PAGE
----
feature, available without charge on most modern mobile phones. Text messaging allows
    The term organic was coined by an interviewee who is emp loyed in a depart ment of Risk Management.
                                                                          S.O.S via SMS 13

users to compose a message with a maximum of 160 characters, by typing letters using

the number keypad on their phone, and send a message to any user nationally and

internationally (Gupta, 2005). The most common form of SMS messaging is mobile to

mobile, also known as point to point messaging, which is simply sending a message from

one mobile phone to another. A user can also send a message via the Internet to a mobile

phone user.

       Text messages can also be sent from a cell phone to an email address.

Organizations can also use SMS to send mobile phone alerts to mass audiences (Hord,

2006). Text messaging has also become increasingly popular among the youth culture in

the United States. However, the people in the U.S. have been behind in this new

technology in comparison to many countries in Europe and Asia. A recent survey found

that 80 percent of Americans aged 18 to 29 own a cell phone, and 65 percent of these cell

phone users use text messaging on a regular basis (Breed, 2006).

       Benefits and drawbacks of text messaging SMS messages, according to Fawcett

of Continuity Central, are less resource intensive than mobile voice calls, so networks can

better cope with increased demand of use. This means the message has a better chance of

getting through even with an inadequate signal (Fawcett, 2006). Text messaging is often

favored in different crisis situations because it does not require continuous access to the

network, and the path by which messages travel is reserved for data only, so it is less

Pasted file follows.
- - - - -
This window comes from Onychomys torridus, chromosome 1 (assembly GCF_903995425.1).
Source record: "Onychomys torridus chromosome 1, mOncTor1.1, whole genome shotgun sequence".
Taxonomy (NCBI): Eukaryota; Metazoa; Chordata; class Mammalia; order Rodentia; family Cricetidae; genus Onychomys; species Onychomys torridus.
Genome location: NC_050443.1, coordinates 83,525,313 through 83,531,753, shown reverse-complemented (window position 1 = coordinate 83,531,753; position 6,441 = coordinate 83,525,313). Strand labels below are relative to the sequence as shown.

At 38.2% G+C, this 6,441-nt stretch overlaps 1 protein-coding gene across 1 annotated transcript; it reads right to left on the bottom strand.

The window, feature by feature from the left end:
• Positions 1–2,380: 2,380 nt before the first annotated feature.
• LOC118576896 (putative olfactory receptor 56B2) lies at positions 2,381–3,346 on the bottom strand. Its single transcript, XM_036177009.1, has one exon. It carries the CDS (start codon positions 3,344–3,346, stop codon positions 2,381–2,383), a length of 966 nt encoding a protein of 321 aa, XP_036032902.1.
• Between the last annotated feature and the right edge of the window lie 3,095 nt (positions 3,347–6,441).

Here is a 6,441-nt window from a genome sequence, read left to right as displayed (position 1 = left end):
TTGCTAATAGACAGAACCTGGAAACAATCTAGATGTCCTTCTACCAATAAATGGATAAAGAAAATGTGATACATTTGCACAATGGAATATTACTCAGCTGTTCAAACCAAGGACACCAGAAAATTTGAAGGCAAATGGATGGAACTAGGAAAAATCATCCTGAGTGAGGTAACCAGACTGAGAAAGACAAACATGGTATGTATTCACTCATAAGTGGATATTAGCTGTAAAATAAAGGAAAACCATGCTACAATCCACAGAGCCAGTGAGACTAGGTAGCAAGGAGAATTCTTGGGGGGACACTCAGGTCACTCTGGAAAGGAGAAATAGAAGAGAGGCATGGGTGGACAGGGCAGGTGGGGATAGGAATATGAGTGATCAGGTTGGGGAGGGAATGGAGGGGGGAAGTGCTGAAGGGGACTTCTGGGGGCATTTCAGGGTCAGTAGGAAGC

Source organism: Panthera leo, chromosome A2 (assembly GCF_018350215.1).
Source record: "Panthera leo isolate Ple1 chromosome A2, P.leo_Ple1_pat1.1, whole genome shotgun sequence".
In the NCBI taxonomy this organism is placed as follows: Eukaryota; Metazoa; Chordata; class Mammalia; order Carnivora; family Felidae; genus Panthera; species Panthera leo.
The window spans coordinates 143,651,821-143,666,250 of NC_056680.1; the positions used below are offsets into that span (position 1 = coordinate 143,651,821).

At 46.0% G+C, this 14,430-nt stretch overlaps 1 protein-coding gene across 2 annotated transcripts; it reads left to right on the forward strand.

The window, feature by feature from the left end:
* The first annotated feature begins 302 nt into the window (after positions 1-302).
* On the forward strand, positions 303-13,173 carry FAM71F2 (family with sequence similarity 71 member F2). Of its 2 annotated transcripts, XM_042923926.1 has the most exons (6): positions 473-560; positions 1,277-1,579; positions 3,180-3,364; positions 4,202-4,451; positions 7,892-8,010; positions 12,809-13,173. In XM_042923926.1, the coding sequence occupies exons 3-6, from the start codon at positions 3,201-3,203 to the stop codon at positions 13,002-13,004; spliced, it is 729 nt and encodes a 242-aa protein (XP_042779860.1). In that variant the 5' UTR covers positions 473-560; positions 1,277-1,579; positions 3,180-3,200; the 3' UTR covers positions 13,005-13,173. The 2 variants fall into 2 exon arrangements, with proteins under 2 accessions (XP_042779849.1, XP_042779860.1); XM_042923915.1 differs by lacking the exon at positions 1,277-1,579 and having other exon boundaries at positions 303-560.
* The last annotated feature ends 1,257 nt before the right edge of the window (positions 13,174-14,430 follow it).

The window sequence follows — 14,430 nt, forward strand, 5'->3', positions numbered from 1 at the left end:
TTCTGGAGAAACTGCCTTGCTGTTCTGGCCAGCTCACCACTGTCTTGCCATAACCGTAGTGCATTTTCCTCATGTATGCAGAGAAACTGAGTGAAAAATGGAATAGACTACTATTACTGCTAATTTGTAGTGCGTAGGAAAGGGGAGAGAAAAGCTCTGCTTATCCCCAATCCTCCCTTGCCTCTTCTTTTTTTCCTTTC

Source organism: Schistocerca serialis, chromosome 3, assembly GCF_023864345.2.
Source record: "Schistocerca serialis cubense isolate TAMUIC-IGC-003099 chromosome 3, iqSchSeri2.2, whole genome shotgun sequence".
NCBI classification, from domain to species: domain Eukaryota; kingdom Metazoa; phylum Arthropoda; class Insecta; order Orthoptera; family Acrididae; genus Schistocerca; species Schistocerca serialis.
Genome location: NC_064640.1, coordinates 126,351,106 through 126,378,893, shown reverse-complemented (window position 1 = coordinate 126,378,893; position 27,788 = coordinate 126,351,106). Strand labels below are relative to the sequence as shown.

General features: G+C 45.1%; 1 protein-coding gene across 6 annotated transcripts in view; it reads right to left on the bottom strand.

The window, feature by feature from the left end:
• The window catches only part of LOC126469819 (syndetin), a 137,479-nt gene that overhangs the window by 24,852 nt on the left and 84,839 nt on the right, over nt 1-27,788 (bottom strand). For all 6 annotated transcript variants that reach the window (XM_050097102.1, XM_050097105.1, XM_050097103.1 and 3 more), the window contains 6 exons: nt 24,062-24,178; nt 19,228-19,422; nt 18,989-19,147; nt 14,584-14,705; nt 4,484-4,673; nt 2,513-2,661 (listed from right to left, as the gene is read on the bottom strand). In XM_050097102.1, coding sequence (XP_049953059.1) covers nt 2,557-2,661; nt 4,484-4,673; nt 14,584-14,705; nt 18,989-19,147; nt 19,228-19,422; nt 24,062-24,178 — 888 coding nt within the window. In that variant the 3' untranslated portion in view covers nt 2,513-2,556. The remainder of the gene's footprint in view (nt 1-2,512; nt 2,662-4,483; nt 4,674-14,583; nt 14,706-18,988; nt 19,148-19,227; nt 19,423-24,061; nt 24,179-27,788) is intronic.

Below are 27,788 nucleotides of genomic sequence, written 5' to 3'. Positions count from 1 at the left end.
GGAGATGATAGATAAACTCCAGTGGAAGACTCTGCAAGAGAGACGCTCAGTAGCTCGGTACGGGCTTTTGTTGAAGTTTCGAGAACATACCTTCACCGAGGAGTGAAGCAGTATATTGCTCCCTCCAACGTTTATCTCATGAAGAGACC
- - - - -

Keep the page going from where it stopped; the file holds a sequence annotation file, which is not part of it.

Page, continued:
congested (Searcey, Ali, Latour, 2005). SMS is also part of a store and forward

mechanism, so if the receiver is not available to receive the text message, it is saved and

stored until the phone becomes available (Hord, 2006). Cingular, one of the top three

wireless phone providers will store text messages until they can be successfully delivered
                                                                           S.O.S via SMS 14

and received for up to 72 hours (Ulanoff, 2004). This reliable feature allows for simple

messages to be sent quickly in a cost efficient manner to mass audiences with an

increased confidence that the message will be received.

       Despite the better probability of getting through the network, there is no guarantee

that a message will be received after it is sent. This is particularly the case when a

message is being sent across networks. A user can track the receipt of the message by

requesting a confirmation and error alert. However, the receipt does not allow for the

sender to verify if the receiver has read the message or understood the information.

Another drawback of text messaging through a SMS format is the size limitation. With

only 160 characters available, an important message may not fit these constraints, thus

requiring multiple messages to be sent (Fawcett, 2006). The more messages needed, the

greater the probability that a receiver will not get a message or understand what the

messages are telling them to do. This could be critical in a crisis or emergency situation.

                                    SMS Emergency Use

       The benefits and reliability of SMS technology have led to its wide use by

organizations and individuals in emergency and crisis situations. SMS has proved to be a

successful communication tool in the event of a crisis. Because it requires fewer

resources to send and receive messages, people involved in a crisis or emergency

situation have found text-messaging a reliable way to contact loved ones and emergency


       On September 11, 2001, when terrorist attacks devastated New York City and

Washington D.C., cellular networks were flooded with calls which prevented many from

actually getting a hold of anyone. Text messaging proved to be the most reliable form of
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communication throughout the day. However, according to Harvey Fawcett of Continuity

Central, at the time there was a low general awareness of text- messaging, which means a

stronger knowledge of text- messaging could have provided better communication

(Fawcett, 2006). Ashlee Vance, in an article in PC World Magazine (2001), reported that

employers all over the country were using text messaging and other IP-based (Internet

Protocol) systems to check on workers and loved ones on 9/11. Wireless Knowledge, a